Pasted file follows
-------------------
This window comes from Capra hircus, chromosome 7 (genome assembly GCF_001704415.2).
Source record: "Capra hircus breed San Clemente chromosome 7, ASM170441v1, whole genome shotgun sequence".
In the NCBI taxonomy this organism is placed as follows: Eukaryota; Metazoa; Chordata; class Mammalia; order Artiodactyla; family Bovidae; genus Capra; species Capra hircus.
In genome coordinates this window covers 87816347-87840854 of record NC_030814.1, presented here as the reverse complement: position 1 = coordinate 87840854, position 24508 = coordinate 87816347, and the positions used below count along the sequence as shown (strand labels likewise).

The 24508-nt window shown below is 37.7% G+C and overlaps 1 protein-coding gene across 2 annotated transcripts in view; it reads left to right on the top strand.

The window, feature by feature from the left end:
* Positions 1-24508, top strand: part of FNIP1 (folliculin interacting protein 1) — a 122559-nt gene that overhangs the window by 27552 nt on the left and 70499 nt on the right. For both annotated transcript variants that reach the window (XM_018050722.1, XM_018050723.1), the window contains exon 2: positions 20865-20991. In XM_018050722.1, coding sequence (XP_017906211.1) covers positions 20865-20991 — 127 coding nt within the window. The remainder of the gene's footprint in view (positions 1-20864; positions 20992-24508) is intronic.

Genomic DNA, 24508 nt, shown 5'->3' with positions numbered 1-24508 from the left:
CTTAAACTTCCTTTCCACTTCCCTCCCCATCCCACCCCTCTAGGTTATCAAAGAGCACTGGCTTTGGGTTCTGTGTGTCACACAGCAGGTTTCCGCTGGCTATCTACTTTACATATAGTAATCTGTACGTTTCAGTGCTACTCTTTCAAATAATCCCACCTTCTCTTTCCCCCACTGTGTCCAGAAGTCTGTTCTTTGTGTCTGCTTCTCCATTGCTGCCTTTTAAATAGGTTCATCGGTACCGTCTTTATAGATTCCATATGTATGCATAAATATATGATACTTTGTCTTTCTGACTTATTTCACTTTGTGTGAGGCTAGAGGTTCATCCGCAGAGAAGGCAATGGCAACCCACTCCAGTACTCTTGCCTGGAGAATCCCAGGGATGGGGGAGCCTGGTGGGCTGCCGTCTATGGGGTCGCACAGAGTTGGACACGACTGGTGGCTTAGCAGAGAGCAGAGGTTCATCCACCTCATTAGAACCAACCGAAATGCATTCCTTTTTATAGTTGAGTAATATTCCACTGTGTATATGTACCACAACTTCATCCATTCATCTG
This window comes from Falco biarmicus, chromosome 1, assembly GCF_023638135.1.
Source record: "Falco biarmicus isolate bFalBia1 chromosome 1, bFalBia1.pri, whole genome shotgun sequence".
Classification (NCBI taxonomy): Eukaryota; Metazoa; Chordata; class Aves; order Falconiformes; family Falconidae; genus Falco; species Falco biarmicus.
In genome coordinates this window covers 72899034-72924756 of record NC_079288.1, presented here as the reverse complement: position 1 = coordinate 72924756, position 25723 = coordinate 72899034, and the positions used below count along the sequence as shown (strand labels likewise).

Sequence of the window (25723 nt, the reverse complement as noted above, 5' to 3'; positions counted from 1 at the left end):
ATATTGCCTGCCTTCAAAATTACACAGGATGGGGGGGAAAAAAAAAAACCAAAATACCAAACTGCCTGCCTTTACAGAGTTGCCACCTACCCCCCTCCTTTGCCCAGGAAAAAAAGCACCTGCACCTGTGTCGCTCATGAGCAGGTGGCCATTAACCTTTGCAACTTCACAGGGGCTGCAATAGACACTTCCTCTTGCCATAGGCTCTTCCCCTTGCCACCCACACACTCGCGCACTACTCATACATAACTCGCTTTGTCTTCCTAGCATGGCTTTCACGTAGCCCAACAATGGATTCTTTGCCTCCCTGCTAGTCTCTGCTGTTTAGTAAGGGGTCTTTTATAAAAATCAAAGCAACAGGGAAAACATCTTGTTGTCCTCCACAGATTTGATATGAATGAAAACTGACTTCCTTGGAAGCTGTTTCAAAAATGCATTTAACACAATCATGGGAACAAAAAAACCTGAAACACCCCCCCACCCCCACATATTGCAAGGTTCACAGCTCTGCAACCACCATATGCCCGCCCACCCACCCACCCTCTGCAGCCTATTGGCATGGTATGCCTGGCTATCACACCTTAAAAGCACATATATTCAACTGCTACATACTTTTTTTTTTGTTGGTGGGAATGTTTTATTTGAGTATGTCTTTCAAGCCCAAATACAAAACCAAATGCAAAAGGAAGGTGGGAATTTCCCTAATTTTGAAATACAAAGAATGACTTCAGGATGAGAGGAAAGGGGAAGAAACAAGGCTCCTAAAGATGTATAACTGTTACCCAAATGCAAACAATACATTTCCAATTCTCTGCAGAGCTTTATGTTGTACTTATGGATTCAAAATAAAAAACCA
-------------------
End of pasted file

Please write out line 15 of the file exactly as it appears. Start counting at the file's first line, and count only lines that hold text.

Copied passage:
ATATTGCCTGCCTTCAAAATTACACAGGATGGGGGGGAAAAAAAAAAACCAAAATACCAAACTGCCTGCCTTTACAGAGTTGCCACCTACCCCCCTCCTTTGCCCAGGAAAAAAAGCACCTGCACCTGTGTCGCTCATGAGCAGGTGGCCATTAACCTTTGCAACTTCACAGGGGCTGCAATAGACACTTCCTCTTGCCATAGGCTCTTCCCCTTGCCACCCACACACTCGCGCACTACTCATACATAACTCGCTTTGTCTTCCTAGCATGGCTTTCACGTAGCCCAACAATGGATTCTTTGCCTCCCTGCTAGTCTCTGCTGTTTAGTAAGGGGTCTTTTATAAAAATCAAAGCAACAGGGAAAACATCTTGTTGTCCTCCACAGATTTGATATGAATGAAAACTGACTTCCTTGGAAGCTGTTTCAAAAATGCATTTAACACAATCATGGGAACAAAAAAACCTGAAACACCCCCCCACCCCCACATATTGCAAGGTTCACAGCTCTGCAACCACCATATGCCCGCCCACCCACCCACCCTCTGCAGCCTATTGGCATGGTATGCCTGGCTATCACACCTTAAAAGCACATATATTCAACTGCTACATACTTTTTTTTTTGTTGGTGGGAATGTTTTATTTGAGTATGTCTTTCAAGCCCAAATACAAAACCAAATGCAAAAGGAAGGTGGGAATTTCCCTAATTTTGAAATACAAAGAATGACTTCAGGATGAGAGGAAAGGGGAAGAAACAAGGCTCCTAAAGATGTATAACTGTTACCCAAATGCAAACAATACATTTCCAATTCTCTGCAGAGCTTTATGTTGTACTTATGGATTCAAAATAAAAAACCA